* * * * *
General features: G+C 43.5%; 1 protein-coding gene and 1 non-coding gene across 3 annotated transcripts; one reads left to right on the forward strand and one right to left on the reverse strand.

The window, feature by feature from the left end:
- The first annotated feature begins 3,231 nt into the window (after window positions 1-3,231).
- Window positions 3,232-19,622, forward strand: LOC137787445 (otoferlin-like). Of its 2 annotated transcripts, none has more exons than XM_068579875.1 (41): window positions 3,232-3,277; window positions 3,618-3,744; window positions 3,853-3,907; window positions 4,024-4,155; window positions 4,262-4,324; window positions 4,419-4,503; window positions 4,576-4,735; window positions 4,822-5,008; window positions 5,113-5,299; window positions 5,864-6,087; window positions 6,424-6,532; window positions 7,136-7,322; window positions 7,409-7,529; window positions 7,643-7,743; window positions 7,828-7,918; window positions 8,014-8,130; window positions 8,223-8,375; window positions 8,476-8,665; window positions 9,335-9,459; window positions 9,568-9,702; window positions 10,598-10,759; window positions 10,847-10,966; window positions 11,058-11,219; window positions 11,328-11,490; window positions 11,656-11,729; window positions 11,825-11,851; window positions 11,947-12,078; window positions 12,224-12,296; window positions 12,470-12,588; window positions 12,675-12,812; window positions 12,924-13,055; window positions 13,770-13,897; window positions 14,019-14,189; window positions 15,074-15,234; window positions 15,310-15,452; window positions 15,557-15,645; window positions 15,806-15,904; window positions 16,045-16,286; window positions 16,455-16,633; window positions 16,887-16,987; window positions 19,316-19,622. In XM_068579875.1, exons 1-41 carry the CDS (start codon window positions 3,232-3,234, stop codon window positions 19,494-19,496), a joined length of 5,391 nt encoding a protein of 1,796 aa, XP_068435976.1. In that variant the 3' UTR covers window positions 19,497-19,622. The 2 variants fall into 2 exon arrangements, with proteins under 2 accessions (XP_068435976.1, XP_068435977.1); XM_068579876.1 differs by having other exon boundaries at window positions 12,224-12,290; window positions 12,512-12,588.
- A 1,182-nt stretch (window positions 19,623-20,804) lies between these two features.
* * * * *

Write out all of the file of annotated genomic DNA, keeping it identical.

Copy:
General features: G+C 43.5%; 1 protein-coding gene and 1 non-coding gene across 3 annotated transcripts; one reads left to right on the forward strand and one right to left on the reverse strand.

The window, feature by feature from the left end:
- The first annotated feature begins 3,231 nt into the window (after window positions 1-3,231).
- Window positions 3,232-19,622, forward strand: LOC137787445 (otoferlin-like). Of its 2 annotated transcripts, none has more exons than XM_068579875.1 (41): window positions 3,232-3,277; window positions 3,618-3,744; window positions 3,853-3,907; window positions 4,024-4,155; window positions 4,262-4,324; window positions 4,419-4,503; window positions 4,576-4,735; window positions 4,822-5,008; window positions 5,113-5,299; window positions 5,864-6,087; window positions 6,424-6,532; window positions 7,136-7,322; window positions 7,409-7,529; window positions 7,643-7,743; window positions 7,828-7,918; window positions 8,014-8,130; window positions 8,223-8,375; window positions 8,476-8,665; window positions 9,335-9,459; window positions 9,568-9,702; window positions 10,598-10,759; window positions 10,847-10,966; window positions 11,058-11,219; window positions 11,328-11,490; window positions 11,656-11,729; window positions 11,825-11,851; window positions 11,947-12,078; window positions 12,224-12,296; window positions 12,470-12,588; window positions 12,675-12,812; window positions 12,924-13,055; window positions 13,770-13,897; window positions 14,019-14,189; window positions 15,074-15,234; window positions 15,310-15,452; window positions 15,557-15,645; window positions 15,806-15,904; window positions 16,045-16,286; window positions 16,455-16,633; window positions 16,887-16,987; window positions 19,316-19,622. In XM_068579875.1, exons 1-41 carry the CDS (start codon window positions 3,232-3,234, stop codon window positions 19,494-19,496), a joined length of 5,391 nt encoding a protein of 1,796 aa, XP_068435976.1. In that variant the 3' UTR covers window positions 19,497-19,622. The 2 variants fall into 2 exon arrangements, with proteins under 2 accessions (XP_068435976.1, XP_068435977.1); XM_068579876.1 differs by having other exon boundaries at window positions 12,224-12,290; window positions 12,512-12,588.
- A 1,182-nt stretch (window positions 19,623-20,804) lies between these two features.